Asking rents reach record high as demand rises in private rented sector
Demand from tenants looking for a new home in the UK increased 7% between May and June, an uplift seven times bigger when compared to the previous four year average of just 1% at this time of year, the latest index shows.
In London there was a 13% increase in demand from May to June, compared to a four year average of 4%, according to the rental tracker index from property portal Rightmove.
The data also shows that nationally, excluding London, asking rents are at a record high of £817 per month, up 2.7% on a year ago as rents continue with a steady annual rise. In Greater London rents increased by 3% to £2,059.
A breakdown of the figures shows that asking rents increased by 5.9% year on year in Scotland to £714, by 1.4% in the North East to £567, by 4.4 % in the North West to £689, by 2.5% in Yorkshire and the Humber to £617 and by 2.6% in Wales to £660.
In the West Midlands they increased by 2.4% to £702, in the East Midlands by 2.8% to 654, in the East of England by just 0.8% to 930, in the South West by 3.9% to £829, and in the South East by 1.7% to £1,101.
The report suggests that people were looking to move earlier than the usual peak at the end of July due to the tenant fees ban being introduced in England and now letting agents are reporting an increase in enquiries from tenants looking to move now that the legislation is in place.
The report points out that there will also be some who have been given a new impetus to move by the removal of most tenant fees, giving them a saving of hundreds of pounds in some cases.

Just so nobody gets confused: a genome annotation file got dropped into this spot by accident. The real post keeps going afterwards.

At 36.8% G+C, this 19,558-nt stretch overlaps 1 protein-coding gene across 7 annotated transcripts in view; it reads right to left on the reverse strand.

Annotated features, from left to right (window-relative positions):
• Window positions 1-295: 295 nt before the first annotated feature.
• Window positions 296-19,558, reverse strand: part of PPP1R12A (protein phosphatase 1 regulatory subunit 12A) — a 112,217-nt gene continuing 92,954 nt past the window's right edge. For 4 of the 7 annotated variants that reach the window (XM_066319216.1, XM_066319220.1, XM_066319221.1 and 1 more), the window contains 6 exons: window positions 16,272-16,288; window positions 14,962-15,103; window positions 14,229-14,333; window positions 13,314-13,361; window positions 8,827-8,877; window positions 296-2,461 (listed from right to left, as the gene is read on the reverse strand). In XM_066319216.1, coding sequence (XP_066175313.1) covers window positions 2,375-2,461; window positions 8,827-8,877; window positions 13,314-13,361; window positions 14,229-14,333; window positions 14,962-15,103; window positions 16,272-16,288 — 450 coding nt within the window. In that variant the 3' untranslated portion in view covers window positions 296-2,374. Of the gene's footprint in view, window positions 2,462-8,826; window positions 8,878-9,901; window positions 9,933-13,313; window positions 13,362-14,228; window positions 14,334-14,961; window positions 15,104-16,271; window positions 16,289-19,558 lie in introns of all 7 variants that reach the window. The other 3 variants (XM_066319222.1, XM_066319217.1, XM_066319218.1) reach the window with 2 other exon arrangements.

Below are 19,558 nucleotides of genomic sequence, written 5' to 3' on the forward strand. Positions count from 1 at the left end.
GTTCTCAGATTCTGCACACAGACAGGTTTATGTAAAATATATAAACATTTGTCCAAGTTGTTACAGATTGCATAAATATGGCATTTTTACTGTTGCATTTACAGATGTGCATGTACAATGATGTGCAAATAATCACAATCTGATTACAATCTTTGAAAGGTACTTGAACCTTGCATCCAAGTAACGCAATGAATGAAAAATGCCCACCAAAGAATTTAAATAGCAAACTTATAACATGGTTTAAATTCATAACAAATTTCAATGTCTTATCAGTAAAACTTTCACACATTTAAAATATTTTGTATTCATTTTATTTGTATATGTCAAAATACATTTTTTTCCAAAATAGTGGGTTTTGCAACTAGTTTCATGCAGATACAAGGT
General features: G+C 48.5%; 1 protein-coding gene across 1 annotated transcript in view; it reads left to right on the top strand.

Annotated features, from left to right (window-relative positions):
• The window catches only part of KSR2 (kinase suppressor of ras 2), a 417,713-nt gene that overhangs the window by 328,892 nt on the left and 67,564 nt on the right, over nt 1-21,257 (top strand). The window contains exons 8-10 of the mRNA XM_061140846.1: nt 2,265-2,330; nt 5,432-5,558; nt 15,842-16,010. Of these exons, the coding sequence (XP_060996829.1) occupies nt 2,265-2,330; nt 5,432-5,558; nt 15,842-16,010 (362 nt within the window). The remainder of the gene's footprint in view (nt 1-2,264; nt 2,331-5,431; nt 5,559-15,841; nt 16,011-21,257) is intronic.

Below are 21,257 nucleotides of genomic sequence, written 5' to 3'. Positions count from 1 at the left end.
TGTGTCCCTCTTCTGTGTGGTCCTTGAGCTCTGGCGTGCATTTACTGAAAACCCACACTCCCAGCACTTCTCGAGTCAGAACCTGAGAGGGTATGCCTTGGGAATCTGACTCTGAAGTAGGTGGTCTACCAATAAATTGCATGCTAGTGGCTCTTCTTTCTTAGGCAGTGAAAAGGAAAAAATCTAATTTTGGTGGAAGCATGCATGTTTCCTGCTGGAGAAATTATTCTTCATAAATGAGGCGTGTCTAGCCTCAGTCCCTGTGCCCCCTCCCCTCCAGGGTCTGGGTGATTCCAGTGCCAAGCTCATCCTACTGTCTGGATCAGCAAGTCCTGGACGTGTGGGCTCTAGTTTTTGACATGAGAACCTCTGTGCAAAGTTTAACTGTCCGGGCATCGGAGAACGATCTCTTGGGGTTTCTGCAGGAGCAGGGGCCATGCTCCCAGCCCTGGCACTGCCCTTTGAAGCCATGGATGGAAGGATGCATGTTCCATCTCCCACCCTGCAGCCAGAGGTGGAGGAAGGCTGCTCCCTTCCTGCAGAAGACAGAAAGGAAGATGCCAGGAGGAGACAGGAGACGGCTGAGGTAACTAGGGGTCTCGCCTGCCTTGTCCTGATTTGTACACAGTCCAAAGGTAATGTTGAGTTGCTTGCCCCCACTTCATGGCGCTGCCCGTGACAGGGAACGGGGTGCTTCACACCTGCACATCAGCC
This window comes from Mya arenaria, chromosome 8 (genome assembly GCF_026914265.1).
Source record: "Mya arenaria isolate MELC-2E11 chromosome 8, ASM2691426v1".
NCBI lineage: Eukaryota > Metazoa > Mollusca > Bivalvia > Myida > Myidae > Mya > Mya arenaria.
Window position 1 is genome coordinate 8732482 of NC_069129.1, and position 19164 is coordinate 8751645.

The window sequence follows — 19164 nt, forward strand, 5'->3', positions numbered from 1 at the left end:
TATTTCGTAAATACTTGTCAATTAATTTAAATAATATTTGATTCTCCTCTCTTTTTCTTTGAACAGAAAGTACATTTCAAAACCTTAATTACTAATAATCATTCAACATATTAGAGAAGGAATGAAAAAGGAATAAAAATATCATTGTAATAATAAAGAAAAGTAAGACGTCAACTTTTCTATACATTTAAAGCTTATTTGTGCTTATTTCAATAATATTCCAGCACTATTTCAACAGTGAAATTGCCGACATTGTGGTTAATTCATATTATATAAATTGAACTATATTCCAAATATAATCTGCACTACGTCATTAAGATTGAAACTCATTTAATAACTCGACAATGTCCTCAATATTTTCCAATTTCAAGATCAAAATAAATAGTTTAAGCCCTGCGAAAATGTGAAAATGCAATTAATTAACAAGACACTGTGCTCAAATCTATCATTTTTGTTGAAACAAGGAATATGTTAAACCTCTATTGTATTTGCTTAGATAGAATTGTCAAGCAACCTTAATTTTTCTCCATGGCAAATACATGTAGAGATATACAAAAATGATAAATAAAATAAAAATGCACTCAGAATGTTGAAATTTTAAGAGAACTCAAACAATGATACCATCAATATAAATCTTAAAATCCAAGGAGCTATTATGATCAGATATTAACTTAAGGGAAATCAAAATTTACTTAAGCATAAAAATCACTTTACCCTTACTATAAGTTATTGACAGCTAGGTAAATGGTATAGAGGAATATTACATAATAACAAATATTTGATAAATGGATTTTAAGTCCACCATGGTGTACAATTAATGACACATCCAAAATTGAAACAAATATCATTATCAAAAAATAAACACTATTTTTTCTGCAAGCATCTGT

It also points out that the rental stock shortage of the last few years, along with this increase in demand, means tenants are likely to find the next few months more challenging to find the right property for them.
‘A spike in tenants looking for a new place to live indicates some unsurprisingly held out until fees to start a new tenancy were removed by the government at the start of June. The ongoing shortage of quality stock could end up being exacerbated further by landlords whose tenants are now giving their notice so they can move on without paying fees, and some of those landlords then choosing to sell up rather than let it out again,’ said Rightmove’s commercial director and housing market analyst Miles Shipside.
.Asking rents are at a new record, rising at nearly 3% a year as demand for quality properties outstrips supply. However, the rise in rental prices may also mean some agents or landlords have attempted to raise rents to help compensate for a loss of tenant fees. More build to rent developments with more premium offerings and rents could also be adding to the average increase,’ he added.
Melanie Howarth, branch manager at Northwood in Doncaster, said that the agency has seen a massive increase in enquiries. ‘I’d say every property is seeing double, maybe triple, the levels of interest that it would have received prior to the tenant fee ban being introduced as it’s now cheaper for tenants to move around from property to property,’ she explained.
Richard Davies, head of lettings at Chestertons, said it has seen a 17% increase in the number of tenants registering to view properties since the tenant fee ban came in on the 01 June compared to the same time last year. ‘This spike in demand from tenants has meant that there has been a lot more competition for rental properties, and tenants are often paying above asking price to secure their first choice property,’ he pointed out.
‘Paying over asking price for rental properties in the peak summer lettings season is not too unusual in London, but we have noticed that tenants are more prepared to do so since the fee ban came in, potentially because they feel they are saving money on additional fees so can afford to spend a little more on their monthly rent to secure the right property,’ he added.